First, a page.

Damron serves as a special education teacher at Cottonwood High School in Granite School District, and said some of her “strongest” teacher-student connections are with her Latino students. She’s fostered these relationships, she said, by attending quinceañeras and helping some of her graduates apply to college.

“Our Latino students and families need support with language barriers, after school programs, leadership opportunities, and a cultural shift that includes Latino voices,” she said.

She’d like schools to have Spanish interpreters available and having flexible meeting times for working parents. Providing leadership opportunities, such as “Latinos in Action, student government, or political activism groups at the secondary levels that teach our Latino students how to get involved in the process and advocate for themselves would be very impactful,” Damron said.

“A friend of mine said that our kids are not the future, they are the present — and we need to include their voices at the table because they have concerns and ideas now — in the present,” Damron added.

District 14: Emily Green and Richard Jensen

Republican Emily Green and Libertarian candidate Richard Jensen are running to represent large District 14, which represents a large proportion of Utah’s Latinos. The district contains Beaver, Carbon, Emery, Grand, Juab, Millard, Sanpete, and Sevier counties, along with parts of Iron and Utah counties.

Jensen did not respond to The Tribune’s questions by the time of publication.

Green has volunteered with the Iron County School District for almost 10 years, according to her campaign biography. As PTA president at her children’s elementary school, she worked to amplify parent voices and raise thousands of dollars for educational resources, she said.

Green agreed with other candidates that developing a strong relationship between students and families is the key to Latino student success, suggesting home visits and other meetings with parents. She also said it’s important to value students’ languages and cultures, and high expectations should be set for students learning English to “quickly” succeed and exit those programs.

“Representing these demographics is important and we have the potential to bridge educational gaps,” Green wrote in an email. “Equipping [parents] with knowledge and tools fortifies their next steps towards success. Parents desire this for their students and I know teachers desire this, too. There are many ways schools are creating these positive approaches that build everyone in the process.”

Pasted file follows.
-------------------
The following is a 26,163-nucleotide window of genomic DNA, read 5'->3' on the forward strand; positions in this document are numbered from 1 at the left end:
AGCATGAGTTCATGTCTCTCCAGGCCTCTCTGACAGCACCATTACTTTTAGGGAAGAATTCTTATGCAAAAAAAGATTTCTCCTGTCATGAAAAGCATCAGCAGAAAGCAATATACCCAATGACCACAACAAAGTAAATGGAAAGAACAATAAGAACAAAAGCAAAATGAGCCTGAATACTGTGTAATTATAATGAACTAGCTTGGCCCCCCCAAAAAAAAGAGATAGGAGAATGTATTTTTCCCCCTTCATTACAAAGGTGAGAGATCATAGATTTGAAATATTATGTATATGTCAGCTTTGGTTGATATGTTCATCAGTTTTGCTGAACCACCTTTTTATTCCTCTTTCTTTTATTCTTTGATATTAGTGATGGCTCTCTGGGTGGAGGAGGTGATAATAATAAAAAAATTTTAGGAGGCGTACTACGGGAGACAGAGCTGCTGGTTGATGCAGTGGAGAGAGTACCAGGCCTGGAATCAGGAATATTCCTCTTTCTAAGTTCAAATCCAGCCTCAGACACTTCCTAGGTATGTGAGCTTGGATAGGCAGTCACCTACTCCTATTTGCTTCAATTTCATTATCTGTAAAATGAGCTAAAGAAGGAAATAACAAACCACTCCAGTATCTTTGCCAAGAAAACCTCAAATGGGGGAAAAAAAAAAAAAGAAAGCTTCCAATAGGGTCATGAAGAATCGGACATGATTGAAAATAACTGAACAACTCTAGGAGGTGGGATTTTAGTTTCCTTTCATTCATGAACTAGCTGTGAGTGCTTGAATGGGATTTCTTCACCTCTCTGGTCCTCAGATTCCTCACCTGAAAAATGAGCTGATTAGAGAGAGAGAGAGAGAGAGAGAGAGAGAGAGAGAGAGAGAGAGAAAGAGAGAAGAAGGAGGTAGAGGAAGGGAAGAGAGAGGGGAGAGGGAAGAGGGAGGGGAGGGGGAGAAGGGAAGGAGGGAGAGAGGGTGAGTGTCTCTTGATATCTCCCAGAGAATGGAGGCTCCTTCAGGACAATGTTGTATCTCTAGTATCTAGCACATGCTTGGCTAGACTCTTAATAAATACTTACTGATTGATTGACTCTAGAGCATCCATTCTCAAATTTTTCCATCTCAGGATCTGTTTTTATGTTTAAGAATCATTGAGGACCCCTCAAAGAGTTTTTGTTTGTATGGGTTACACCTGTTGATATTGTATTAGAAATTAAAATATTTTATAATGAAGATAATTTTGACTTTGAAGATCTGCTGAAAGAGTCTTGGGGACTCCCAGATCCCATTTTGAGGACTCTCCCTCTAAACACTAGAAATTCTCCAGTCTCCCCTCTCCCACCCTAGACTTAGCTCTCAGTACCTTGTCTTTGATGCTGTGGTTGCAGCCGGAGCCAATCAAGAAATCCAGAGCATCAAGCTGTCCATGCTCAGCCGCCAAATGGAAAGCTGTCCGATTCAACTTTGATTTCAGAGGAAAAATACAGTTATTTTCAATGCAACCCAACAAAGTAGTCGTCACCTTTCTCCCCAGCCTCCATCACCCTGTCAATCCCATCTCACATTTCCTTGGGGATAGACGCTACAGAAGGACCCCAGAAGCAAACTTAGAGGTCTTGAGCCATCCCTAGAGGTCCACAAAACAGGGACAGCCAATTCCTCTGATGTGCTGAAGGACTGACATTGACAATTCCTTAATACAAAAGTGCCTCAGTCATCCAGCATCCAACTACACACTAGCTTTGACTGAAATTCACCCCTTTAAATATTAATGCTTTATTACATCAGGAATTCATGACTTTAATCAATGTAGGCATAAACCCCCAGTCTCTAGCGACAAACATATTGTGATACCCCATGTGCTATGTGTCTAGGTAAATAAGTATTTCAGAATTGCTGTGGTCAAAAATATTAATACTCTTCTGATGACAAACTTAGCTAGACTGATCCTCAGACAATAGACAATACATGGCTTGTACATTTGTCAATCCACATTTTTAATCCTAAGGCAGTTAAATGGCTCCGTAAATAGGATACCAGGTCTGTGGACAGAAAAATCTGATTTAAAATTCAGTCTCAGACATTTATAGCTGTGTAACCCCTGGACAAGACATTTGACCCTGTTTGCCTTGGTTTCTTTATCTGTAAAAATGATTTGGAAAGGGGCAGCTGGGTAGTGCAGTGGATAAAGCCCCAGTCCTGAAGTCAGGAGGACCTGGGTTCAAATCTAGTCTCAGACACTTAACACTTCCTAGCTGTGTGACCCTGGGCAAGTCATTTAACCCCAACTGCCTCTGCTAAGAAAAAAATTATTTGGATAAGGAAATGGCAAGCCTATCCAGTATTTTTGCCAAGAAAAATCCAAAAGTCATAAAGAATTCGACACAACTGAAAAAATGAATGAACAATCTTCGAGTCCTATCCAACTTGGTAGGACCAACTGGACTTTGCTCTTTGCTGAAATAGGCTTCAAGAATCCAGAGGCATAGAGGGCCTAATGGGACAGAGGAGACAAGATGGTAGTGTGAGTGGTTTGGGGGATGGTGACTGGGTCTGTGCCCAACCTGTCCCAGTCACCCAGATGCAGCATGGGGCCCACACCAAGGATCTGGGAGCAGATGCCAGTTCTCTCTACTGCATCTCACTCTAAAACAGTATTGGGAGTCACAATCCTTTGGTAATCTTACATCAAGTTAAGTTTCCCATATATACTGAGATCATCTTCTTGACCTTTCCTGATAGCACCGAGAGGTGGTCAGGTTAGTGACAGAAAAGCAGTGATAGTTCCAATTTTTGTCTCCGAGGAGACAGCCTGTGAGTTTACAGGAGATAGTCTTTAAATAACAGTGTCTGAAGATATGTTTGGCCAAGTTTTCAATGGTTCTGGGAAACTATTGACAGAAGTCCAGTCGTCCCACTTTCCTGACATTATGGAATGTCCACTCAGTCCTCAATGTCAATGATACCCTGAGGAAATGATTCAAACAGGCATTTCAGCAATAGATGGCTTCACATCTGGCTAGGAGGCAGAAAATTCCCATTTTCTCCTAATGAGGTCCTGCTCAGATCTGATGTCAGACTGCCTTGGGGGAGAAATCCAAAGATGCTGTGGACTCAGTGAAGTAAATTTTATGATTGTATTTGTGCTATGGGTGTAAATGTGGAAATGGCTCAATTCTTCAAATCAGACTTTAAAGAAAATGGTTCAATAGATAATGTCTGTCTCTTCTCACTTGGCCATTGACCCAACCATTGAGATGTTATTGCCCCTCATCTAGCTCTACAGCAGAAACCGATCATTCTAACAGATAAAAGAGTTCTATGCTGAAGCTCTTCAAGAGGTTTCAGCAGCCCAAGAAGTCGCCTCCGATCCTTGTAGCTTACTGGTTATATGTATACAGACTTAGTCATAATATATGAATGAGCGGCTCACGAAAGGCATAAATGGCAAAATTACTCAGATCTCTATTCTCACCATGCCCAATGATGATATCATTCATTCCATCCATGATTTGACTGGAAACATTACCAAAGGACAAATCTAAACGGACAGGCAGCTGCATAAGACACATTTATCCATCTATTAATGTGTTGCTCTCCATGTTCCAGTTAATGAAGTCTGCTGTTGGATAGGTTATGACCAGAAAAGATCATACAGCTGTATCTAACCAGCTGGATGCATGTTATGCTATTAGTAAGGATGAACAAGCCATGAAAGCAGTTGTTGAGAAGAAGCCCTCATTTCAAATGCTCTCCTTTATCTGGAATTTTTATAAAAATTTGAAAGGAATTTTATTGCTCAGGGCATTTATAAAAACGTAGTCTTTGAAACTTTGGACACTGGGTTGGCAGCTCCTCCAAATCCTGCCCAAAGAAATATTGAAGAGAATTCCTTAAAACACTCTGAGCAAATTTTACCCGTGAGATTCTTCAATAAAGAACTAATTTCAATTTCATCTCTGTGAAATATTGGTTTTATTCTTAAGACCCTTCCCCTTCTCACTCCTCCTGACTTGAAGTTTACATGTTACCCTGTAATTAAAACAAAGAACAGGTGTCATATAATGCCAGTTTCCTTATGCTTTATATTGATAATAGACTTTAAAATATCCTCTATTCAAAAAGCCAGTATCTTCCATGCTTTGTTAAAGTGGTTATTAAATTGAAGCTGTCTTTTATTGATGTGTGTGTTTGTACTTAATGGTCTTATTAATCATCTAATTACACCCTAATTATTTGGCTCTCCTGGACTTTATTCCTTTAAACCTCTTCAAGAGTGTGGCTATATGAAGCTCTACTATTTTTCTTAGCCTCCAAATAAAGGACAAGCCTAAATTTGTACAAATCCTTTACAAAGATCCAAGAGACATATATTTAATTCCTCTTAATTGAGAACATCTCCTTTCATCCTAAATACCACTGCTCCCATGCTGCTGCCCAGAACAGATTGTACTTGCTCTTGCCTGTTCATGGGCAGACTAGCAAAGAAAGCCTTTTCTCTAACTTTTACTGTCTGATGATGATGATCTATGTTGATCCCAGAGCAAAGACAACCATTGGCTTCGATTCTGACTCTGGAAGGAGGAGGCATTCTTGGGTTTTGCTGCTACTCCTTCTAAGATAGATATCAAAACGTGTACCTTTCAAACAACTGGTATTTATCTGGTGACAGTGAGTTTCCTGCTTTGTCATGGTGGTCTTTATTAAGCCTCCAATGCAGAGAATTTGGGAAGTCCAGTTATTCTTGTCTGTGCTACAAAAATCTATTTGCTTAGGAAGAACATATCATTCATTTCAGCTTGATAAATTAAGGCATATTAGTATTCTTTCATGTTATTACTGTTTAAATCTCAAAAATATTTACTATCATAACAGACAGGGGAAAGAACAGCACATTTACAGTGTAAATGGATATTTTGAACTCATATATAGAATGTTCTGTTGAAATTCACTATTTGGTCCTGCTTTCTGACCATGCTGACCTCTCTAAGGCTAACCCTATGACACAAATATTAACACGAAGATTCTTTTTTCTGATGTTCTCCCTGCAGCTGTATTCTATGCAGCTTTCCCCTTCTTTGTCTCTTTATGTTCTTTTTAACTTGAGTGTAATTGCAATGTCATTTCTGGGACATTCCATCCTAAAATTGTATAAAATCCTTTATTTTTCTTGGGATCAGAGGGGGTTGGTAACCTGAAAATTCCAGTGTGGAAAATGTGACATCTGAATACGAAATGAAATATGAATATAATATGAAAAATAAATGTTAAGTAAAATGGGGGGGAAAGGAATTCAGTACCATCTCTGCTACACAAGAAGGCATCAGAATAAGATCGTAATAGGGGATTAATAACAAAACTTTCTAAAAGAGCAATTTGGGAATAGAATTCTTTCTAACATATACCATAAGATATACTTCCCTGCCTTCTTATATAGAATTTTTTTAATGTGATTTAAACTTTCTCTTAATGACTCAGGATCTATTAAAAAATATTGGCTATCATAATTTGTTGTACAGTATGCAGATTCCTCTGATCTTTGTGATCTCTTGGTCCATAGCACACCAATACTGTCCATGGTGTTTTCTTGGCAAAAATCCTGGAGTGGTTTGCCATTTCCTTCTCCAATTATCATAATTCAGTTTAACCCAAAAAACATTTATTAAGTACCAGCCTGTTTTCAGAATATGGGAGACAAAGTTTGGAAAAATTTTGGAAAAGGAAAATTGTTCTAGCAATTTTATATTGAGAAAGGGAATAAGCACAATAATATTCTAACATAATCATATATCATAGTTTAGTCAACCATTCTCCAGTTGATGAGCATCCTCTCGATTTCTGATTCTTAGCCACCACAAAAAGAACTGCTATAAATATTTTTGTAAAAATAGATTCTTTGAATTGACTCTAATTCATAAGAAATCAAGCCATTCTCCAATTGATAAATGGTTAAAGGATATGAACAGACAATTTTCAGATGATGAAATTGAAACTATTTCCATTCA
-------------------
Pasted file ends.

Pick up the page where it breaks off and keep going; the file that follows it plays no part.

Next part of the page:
The Utah State Board of Education oversees public K-12 schools, setting statewide education policies and goals, producing curriculum within boundaries set by lawmakers, asking the Utah Legislature for funding for programs and providing feedback on bills that affect education.

Contested races

District 1 (Box Elder, Cache, Morgan, Rich and Summit counties)

Jennie Earl, incumbent, Republican, https://www.facebook.com/groups/1205270302936193/

Curtis Benjamin, Democrat, https://cbenj41.wixsite.com/benjamin4usbe1?fbclid=IwAR1hlWEPLB1LritVyyRZPb5UJ6mJC9sv2YYIxIXAAs6QL-OlavfHhTaVyYg

District 5 (part of Salt Lake County)

Sarah Reale, Democrat, https://votereale.com/

Laurel Fetzer, Republican, https://www.votelaurel.org/

William E. Fisher, unaffiliated, http://fisher4boardofeducation.com

District 6 (part of Salt Lake and Summit counties)

Melanie R. Monestere, Republican, https://www.melanieforutah.com/

Carol Barlow Lear, Democrat, now serving in District 7, https://votecarolblear.com/

District 8 (part of Salt Lake County)

Audryn Damron, Democrat, https://utahdemocrats.org/portfolio_page/audryn-damron-state-school-board-8/

Christina Boggess, Republican, https://christinaboggess.com/

District 14 (Beaver, Carbon, Emery, Grand, Juab, Millard, Sanpete, and Sevier counties and parts of Iron and Utah counties)

Emily Green, Republican, https://voteemilygreen.com/

Richard Jensen, Libertarian, no campaign website as of publication date

Uncontested races

District 2 (part of Weber County)

Joseph Kerry, Republican, https://www.joeforutah.com

District 4 (parts of Davis and Salt Lake counties)

LeAnn Wood, Republican, https://www.leann4utah.net

District 11 (part of Salt Lake and Utah counties)

Cindy Davis, Republican, now serving in District 9, https://www.facebook.com/CindyDavisforSchoolBoard